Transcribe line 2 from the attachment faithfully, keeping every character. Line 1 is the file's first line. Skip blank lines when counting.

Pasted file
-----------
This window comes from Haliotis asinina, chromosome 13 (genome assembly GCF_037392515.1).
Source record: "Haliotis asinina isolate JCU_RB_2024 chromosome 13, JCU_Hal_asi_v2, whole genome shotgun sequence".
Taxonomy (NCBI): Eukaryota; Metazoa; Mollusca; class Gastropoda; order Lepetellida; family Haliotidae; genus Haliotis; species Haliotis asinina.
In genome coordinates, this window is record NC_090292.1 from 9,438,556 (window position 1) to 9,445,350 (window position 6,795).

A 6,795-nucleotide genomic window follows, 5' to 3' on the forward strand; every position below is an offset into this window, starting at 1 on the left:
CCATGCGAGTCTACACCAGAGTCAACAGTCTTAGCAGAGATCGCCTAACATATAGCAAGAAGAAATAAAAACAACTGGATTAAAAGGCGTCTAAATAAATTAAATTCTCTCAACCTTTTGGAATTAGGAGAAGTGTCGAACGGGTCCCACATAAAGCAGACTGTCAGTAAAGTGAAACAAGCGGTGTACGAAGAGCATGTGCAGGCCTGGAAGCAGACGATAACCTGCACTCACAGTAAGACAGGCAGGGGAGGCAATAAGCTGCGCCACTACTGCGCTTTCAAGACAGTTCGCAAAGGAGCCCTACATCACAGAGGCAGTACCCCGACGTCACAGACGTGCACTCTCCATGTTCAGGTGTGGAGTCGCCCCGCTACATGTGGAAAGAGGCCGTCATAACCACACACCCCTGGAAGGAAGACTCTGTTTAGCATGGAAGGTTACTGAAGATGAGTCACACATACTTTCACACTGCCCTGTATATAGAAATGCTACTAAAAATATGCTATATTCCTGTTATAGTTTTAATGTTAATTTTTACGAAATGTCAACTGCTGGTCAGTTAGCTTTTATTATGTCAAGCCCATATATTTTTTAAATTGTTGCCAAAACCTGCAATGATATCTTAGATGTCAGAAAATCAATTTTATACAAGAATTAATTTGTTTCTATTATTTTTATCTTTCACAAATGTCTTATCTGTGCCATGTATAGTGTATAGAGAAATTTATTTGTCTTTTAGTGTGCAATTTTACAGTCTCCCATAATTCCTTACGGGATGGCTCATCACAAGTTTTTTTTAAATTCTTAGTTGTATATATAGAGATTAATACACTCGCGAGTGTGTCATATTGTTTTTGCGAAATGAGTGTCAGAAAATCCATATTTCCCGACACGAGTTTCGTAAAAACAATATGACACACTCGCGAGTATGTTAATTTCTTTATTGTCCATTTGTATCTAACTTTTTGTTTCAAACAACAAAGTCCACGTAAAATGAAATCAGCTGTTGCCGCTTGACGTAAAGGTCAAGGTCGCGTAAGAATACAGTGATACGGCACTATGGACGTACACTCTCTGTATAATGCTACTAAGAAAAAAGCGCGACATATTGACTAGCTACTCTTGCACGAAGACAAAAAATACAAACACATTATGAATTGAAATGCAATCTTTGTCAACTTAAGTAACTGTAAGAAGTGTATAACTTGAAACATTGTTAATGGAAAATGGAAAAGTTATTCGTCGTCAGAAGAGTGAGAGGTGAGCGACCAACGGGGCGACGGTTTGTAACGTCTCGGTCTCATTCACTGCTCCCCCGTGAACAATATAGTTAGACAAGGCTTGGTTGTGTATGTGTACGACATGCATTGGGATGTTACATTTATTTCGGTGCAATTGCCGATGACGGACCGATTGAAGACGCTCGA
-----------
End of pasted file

Source record: "Haliotis asinina isolate JCU_RB_2024 chromosome 13, JCU_Hal_asi_v2, whole genome shotgun sequence".